CFA Level 3 – Book 1 – Behavioral Finance and Private Wealth Management

Traditional Finance (TF) — Focuses on how individual SHOULD behave. Assumes ppl are/have? Such individuals are know as?

Behavioral Finance (BF)– descriptive — focuses on how individuals DO behave and make decisions. Assume ppl are/have? (Bounded rationality ‘*’ vs. Prospect theory ‘**’)

Rational,
Risk-averse,
Selfish (utility maximize)
Have perfect information.

Rational economic men

Cognitive limits on decision making*
Reference dependence**
Satisfice*
Capacity limits on knowledge*

Rational decision maker follow 4 self evident rules?
-Completeness (need to know preferences)
-Transitivity (consistency across rankings. A>B, B>C, then A>C)
-Independence (rankings are additive/proportional. If D>E, both give utility, then D+E(x), is preferred).
-Continuity (unlimited combination available to make utility equal for 2 goods).
Bayes formula
Rule for updating prior probability of an event.
Example:
• Elec Inc, is mulling overseas expansion (O) and price increases (I)
• Probabilities:
o P(I) = .3
o P(not I) = .7
o P(O | I) = .6
o P(O | not I) = .4
• What is new probability of price increase if overseas expansion announced (P(I|O))

THIS DOES NOT ALWAYS HOLD UNDER BEHAVIORAL FINANCE!! FAIL TO ADJUST NEW PROBABILITIES!

Updated prob of an event given new info=
• Prob of new info for a given event / Unconditional prob of new info x Prior probability of event
• P(A|B) =( P(B|A) / P(B)) * P(A)

In this case the old probability is P(I), want to know P(I|O)
o P(I|O) = (P(O|I) / P(O)) * P(I)
Alternate way
P(I), P(not I) = PRIORS
P(IO) = P(O|I) * P(I) – multiplication rule
• P(IO) = P(I|O) * P(O)
P(IO) = .6 * .3
P(IO) = .18
.18 = P(I|O) * P(O)
• P(O) = P(O|I) P(I) + P(O|not I) P(not I)
• P(O) = .6 * .3 + .4 * .7
• P(O) = .18+.28 = .46
.18 = P(I|O) * .46
P(I|O) = .3913

Risk aversion… Describe three types?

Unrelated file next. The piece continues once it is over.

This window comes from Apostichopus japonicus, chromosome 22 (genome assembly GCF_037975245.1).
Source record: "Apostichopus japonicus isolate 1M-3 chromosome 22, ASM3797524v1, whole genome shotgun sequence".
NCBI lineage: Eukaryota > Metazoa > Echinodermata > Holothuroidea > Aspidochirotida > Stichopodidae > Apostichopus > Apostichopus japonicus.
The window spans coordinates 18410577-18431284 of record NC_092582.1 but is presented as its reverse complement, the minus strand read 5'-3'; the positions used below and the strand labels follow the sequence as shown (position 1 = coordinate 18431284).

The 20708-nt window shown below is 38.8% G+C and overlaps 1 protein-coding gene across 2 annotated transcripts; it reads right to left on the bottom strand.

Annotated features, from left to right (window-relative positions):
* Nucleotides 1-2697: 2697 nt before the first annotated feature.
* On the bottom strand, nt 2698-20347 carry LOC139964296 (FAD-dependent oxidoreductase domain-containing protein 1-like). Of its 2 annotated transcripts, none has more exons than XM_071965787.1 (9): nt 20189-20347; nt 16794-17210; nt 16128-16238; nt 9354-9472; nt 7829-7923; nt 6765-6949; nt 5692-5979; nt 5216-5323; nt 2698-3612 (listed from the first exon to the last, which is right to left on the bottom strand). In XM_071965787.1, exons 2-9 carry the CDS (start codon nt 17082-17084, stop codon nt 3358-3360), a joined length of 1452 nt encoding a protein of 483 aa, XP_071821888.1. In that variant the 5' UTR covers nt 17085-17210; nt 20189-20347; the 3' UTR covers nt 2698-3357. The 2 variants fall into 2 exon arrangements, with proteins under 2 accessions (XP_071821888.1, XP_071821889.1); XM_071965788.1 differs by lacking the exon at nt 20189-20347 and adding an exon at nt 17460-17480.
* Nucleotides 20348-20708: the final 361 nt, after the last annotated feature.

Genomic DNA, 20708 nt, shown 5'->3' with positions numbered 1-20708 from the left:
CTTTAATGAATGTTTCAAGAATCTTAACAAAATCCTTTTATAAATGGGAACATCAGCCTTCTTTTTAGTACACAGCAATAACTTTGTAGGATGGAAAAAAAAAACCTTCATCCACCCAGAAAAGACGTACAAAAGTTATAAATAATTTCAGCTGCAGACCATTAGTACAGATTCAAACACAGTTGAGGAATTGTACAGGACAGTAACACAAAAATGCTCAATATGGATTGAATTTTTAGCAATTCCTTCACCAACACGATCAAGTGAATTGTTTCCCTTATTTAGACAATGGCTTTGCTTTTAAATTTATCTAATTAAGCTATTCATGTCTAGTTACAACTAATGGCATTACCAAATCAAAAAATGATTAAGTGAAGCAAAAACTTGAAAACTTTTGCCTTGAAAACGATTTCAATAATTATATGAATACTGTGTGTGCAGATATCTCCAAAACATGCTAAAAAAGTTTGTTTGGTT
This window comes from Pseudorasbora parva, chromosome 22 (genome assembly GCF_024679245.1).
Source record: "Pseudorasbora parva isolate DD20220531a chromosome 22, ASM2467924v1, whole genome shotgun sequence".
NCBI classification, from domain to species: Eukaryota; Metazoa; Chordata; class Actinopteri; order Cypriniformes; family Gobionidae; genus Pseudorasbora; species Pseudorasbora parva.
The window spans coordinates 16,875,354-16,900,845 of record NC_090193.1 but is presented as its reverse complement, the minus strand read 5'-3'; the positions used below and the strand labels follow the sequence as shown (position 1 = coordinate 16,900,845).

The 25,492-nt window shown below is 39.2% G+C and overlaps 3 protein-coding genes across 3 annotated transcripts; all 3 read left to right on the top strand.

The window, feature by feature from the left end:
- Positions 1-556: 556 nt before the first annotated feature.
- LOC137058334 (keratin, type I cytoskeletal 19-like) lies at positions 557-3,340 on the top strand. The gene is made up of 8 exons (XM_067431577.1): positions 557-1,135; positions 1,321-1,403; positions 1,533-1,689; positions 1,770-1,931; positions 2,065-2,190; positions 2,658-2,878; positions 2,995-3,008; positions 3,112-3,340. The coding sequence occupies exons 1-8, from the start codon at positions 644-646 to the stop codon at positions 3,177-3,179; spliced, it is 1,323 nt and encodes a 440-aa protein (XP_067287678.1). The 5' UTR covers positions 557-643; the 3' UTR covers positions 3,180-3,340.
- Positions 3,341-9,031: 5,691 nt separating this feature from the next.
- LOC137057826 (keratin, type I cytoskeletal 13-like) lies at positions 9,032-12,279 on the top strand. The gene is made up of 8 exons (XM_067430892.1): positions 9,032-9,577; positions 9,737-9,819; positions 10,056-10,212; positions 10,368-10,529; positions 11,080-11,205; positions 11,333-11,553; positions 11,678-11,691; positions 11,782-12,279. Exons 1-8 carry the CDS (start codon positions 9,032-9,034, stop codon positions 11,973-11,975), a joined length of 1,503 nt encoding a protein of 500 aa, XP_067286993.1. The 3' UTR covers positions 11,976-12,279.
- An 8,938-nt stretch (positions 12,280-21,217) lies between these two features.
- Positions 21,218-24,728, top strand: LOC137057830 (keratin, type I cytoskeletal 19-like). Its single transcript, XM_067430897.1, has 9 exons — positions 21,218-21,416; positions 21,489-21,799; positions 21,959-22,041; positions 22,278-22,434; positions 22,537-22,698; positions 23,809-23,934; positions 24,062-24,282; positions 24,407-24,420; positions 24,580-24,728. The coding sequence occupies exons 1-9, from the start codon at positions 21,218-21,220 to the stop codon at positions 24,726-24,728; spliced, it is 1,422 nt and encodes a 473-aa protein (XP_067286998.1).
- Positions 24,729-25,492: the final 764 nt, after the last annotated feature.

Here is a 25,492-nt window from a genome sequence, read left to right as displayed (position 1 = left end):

Bounded rationality?

Prospect theory? vs Utility theory?

Investment pays out 100 or 200. Average of 150.
-Risk averse. Suffers greater loss of utility for a given loss of wealth, than they gain in utility for the same rise in wealth. Would pay less than 150. Concave utility function (as a function of wealth)
-Risk neutral. Gains or loses give equal utility.
-Risk loving. Would pay >150. Large gains give more utility. Convex utility function (as a function of wealth)

Assumes knowledge capacity limits and removes assumptions of perfect information and rational decisions. INSTEAD SATISFICE — outcomes that offer sufficient, but not optimal unity are sufficient.

Relaxes bounded rationality even further – PROPOSES LOSS AVERSION. Choices are made in 2 phases:
1. Editing phase. Economically identical outcomes are grouped and a reference point identified. (simplify number of choices, risk is reference point drives #2)
2. Evaluation phase. Focus on change in wealth, not resulting level of wealth (i.e. loss aversion).

Utility theory focuses on risk aversion while prospect theory focuses on loss aversion.

Prospect theory:

6 steps of editing phase?
Isolation effect?

1. Codification – codes the proposal as a gain or loss of value and assigns a probability to each possible outcome.
2. Combination – combines identical outcomes.
3. Segregation – separates an expected return into both a risk free and risky component of return. (i.e. payoff is 75% $100 or 25% 150 — risk free is 75% $100)
4. Cancellation – Removes any outcomes common in 2 proposals.
5. Simplification — rounds probability or eliminates very unlikely scenarios.
6. Detection of Dominance – discards any ‘dominated’ proposal (i.e. if A is 100% E(R) = 7% and B is 100% E(R) = 5%, why would you go with B?)

Investors can focus too much on one factor / outcome while ignoring other important factor. i.e. Lottery has payoff 1: 33% of $3000 or nothing or 2: 20% chance of $5,500 or nothing. E(1) = $1000, E(2) = $1,100. MOST PPL PICK 2. BUT if frame as 33% chance to WIN, and then payoff 1: 100% chance of $3,000 or payoff 2: 60% chance of $5,500. (HAVE TO PICK BEFORE YOU KNOW YOU WIN) SAME Expected value, but most ppl pick 1 because of framing.

Prospect Theory:

Evaluation phase formula (not used for calcs)

utility = w(p1) v(X1) + w(p2) v(X2)
w = weightings; v(X1) = value if outcome 1 occurs. p1 = probability of X1 occurring.
Implications:
-w = tendency of individuals to overreact to small probabilities and underreact to large ones
-value function based on CHANGEs and not level of value.
-S-shaped – loss aversion – when presented with gains BUT most individuals are risk seeking when presented with losses (i.e. sure loss of $75 vs. 50/50 or winning $30 or losing $200).